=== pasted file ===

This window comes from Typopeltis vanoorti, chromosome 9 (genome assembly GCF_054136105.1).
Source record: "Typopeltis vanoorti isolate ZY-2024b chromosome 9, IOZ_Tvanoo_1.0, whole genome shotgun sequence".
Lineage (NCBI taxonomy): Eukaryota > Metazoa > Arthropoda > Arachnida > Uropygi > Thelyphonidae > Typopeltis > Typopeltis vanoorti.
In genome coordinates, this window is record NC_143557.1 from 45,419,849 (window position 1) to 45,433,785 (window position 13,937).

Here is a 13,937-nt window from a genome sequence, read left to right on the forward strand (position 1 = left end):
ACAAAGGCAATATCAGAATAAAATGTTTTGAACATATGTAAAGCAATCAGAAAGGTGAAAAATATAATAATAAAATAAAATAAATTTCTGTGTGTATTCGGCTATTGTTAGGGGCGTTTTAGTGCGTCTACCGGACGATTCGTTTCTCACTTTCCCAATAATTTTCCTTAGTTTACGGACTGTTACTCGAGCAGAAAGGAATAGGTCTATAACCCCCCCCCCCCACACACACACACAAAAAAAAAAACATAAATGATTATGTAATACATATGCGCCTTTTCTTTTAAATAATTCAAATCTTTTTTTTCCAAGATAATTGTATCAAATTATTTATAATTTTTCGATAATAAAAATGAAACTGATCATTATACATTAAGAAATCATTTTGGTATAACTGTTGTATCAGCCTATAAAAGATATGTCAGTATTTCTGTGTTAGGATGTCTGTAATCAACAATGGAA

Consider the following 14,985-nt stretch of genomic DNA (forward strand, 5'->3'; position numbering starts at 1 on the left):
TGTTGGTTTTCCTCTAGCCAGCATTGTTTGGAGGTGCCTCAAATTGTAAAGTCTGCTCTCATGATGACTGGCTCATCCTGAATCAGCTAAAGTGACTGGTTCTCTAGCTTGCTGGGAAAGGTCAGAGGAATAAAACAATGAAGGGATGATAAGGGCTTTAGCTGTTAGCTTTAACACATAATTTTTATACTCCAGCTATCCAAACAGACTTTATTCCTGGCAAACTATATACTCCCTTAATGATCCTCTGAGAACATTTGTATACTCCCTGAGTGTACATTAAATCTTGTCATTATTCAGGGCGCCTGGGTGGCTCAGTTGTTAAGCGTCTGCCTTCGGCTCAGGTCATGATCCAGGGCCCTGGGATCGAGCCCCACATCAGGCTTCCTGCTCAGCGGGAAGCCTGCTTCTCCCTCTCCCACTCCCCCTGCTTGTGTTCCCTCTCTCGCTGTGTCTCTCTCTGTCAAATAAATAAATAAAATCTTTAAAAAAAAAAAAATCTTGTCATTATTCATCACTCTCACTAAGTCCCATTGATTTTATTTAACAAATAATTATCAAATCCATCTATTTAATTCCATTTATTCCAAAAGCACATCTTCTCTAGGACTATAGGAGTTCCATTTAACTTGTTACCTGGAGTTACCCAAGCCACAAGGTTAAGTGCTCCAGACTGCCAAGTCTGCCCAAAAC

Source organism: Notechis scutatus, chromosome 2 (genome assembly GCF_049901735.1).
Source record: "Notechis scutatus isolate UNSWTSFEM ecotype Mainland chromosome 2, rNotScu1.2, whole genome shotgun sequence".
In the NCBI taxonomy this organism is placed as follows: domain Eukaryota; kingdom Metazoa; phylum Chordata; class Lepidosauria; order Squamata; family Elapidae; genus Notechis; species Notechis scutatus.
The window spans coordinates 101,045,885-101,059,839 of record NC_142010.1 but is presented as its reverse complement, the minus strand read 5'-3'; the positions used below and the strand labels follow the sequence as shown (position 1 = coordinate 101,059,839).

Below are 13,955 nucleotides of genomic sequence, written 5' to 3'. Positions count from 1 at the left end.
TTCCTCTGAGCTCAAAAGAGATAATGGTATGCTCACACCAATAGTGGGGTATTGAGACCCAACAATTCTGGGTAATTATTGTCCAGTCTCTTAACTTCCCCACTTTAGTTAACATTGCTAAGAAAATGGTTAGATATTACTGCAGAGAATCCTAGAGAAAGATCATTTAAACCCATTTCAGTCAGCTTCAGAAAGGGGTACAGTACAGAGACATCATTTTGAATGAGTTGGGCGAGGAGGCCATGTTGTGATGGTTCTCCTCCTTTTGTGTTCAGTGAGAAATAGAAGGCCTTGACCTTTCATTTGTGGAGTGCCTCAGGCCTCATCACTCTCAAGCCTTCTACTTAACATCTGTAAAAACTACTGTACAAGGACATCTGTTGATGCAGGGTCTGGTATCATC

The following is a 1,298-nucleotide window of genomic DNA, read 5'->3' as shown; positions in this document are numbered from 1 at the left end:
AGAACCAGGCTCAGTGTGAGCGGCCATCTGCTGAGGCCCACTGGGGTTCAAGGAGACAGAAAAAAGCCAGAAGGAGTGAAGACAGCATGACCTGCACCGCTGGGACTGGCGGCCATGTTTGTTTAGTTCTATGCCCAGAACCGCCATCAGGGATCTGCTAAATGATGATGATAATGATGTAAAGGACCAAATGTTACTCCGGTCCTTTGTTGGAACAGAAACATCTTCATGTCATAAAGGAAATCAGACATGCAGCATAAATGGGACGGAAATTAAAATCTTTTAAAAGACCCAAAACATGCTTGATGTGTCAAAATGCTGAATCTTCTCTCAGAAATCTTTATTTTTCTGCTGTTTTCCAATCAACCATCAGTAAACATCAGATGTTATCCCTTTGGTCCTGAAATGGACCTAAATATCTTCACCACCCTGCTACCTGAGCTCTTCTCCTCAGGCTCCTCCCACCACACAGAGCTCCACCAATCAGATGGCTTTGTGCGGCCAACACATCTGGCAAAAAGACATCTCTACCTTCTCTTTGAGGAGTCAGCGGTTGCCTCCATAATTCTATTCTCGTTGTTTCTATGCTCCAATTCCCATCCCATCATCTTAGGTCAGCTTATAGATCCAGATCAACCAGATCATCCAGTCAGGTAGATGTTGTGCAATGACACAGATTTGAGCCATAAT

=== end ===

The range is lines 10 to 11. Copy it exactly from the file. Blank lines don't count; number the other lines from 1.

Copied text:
Source record: "Notechis scutatus isolate UNSWTSFEM ecotype Mainland chromosome 2, rNotScu1.2, whole genome shotgun sequence".
In the NCBI taxonomy this organism is placed as follows: domain Eukaryota; kingdom Metazoa; phylum Chordata; class Lepidosauria; order Squamata; family Elapidae; genus Notechis; species Notechis scutatus.